The Beauty and the Horror
Church Times Bookshop £17.99
IN MY early twenties, I confronted a Roman Catholic priest about the problem of evil. His reply has stuck with me ever since: “the problem of evil doesn’t trouble me as much as the problem of beauty.” His point, as I understood it, was this: it’s the world’s unbearable beauty that makes evil problematic. If life were simply a “vale of tears”, suffering would be routine and unremarkable.
Richard Harries’s latest book, The Beauty and the Horror, plunges into the heart of this dilemma. Drawing on a broad range of literary and artistic sources, Harries tries to make sense of a world in which it is possible to experience both exquisite pleasure and hideous pain. As those familiar with Harries’s writing will expect, the book is packed with apt cultural references and insights drawn from a lifetime of learning and theological reflection. But Harries also surprises us in this book by offering a profoundly radical reflection on one of the central issues in theology.
Harries’s framing of the issue is significant. By asking how horror and beauty can exist together in the world, he steps around the classic formulation of the problem of evil, which is how the attributes of goodness and omnipotence can exist together in God. Harries’s approach is radically non-theological, focusing on the universal human challenge of living with “the horrors of existence”. How we square evil with lists of God’s attributes is no longer the point.
In a brief chapter in the middle of the book, Harries carefully disconnects God from the causes of evil. Natural evil, he says, is an inevitable consequence of the material world’s taking its own course: tsunamis and AIDS are “nature doing its own thing”.
And moral evil is just the logical by-product of human freedom: that’s what happens when you give people choices. With God absolved of culpability for either natural disasters or human wickedness, the problem of evil becomes human and existential. The relevant question for Harries is not how God could let tragedy happen, but how God can help us endure it.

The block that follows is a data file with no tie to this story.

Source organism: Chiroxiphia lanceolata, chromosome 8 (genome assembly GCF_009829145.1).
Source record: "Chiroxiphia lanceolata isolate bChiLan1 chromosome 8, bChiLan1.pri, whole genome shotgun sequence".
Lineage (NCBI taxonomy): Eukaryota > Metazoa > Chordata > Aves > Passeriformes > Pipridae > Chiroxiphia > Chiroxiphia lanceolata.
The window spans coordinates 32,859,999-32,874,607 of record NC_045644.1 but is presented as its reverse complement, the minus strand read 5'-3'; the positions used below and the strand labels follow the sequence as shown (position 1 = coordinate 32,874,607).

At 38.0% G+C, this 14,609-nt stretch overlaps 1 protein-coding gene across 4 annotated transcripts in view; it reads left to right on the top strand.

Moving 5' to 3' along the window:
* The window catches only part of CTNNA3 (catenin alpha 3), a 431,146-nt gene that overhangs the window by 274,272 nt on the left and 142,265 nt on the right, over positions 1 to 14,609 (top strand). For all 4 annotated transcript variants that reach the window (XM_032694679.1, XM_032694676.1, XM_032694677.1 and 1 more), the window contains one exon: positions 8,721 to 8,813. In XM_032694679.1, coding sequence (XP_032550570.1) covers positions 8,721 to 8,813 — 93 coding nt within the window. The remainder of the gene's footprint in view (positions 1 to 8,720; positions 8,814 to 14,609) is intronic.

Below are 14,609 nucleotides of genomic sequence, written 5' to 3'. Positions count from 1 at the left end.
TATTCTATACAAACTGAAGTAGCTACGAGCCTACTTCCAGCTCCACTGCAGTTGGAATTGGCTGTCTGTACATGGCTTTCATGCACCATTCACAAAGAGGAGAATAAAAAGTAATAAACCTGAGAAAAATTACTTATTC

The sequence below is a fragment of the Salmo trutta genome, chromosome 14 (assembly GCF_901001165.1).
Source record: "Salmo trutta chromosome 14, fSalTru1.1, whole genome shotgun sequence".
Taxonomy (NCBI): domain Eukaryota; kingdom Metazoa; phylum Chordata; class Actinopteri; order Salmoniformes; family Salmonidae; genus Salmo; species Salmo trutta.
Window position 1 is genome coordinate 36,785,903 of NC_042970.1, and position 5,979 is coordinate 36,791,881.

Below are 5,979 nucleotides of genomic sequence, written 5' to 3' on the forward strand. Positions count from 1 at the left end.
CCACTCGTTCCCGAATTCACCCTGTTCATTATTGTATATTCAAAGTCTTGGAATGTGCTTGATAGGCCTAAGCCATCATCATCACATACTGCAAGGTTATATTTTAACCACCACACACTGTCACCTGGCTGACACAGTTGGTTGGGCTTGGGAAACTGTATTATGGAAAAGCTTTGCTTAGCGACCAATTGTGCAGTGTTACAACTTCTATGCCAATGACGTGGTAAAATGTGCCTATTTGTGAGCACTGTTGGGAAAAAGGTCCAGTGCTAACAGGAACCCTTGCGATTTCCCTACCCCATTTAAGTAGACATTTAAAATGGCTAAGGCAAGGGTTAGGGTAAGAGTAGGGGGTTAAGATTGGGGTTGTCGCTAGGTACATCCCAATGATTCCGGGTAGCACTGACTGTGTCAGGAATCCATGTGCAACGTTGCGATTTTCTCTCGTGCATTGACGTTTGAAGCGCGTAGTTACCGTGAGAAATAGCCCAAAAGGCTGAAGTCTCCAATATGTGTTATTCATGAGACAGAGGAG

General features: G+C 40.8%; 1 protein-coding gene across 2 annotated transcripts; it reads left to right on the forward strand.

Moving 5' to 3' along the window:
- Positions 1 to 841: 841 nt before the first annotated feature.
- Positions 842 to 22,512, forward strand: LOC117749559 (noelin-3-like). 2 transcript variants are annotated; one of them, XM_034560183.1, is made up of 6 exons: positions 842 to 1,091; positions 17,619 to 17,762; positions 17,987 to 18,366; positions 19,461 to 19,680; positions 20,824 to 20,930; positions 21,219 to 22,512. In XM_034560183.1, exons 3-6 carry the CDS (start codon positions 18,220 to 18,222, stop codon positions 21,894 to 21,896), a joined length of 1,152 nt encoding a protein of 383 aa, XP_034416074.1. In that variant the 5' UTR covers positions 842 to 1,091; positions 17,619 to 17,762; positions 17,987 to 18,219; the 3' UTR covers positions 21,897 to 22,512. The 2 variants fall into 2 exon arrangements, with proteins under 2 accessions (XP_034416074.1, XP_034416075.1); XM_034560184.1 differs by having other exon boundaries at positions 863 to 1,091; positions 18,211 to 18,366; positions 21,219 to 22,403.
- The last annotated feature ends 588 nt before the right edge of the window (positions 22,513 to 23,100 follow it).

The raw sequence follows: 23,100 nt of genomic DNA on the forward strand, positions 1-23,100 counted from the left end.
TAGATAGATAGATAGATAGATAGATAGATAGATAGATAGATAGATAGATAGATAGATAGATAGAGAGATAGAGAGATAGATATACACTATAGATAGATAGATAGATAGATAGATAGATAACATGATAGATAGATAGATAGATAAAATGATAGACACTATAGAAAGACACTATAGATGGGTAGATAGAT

At the end of the book, Harries offers us a philosophy of stoic humanism. We must stare the pain of the world in the face and yet still affirm values of love and human solidarity, hoping and trusting in a perfect world to come, and working where we can to make life better. I describe this as a “philosophy”, because Harries does not fully explain why God is essential to this world-view, or how it is distinctively Christian.
Harries protests that he is a staunchly orthodox believer, but the way in which he interprets orthodoxy is by pushing it to the precipice of atheism: “There is no compelling logic that can show us that the universe should make sense. It may all be without purpose.” Harries leaves a wafer-thin dimension in which God can continue to be relevant.
With no “logic” available to demonstrate his existence, and with God no longer causally connected with the roots of suffering or its solutions, he becomes an article of the most rarefied faith. God is conceptually and spiritually “with us” in our suffering, although unable to ameliorate our pain. And somehow in the future — but Harries says that we cannot guess when or how — God will bring about his Kingdom.
At the heart of the book is Harries’s refusal to diminish the reality and significance of the world’s suffering. He recoils from any “solution”, theological or otherwise, that seeks to “justify” suffering. He gives short shrift to the idea that suffering is either a divine punishment or a lesson for our moral edification. He shies away from the Augustinian “solution” that, despite evil, the totality of divine history looks more beautiful than we can presently imagine. He is unpersuaded by the Nietzschean “solution” that urges us joyfully to embrace tragedy as part of the essence of life.
The problem of suffering cannot be “solved”: the resurrection is not a “solution” to Good Friday. And here, I think, is the essence of Harries’s argument: we must always have both eyes open: one on the cross, the other on the open tomb. All theological questions are subordinate to the primacy of our experiences of beauty and horror. How we make sense of these experiences is a problem that we share with all humanity. If Christians are really different at all, it is only in the seriousness with which they take the evil at the core of the human predicament, and their refusal either to become “adjusted” to suffering or cynical about hope.
The Revd Dr Hugh Rayment-Pickard is a co-founder of the charity IntoUniversity.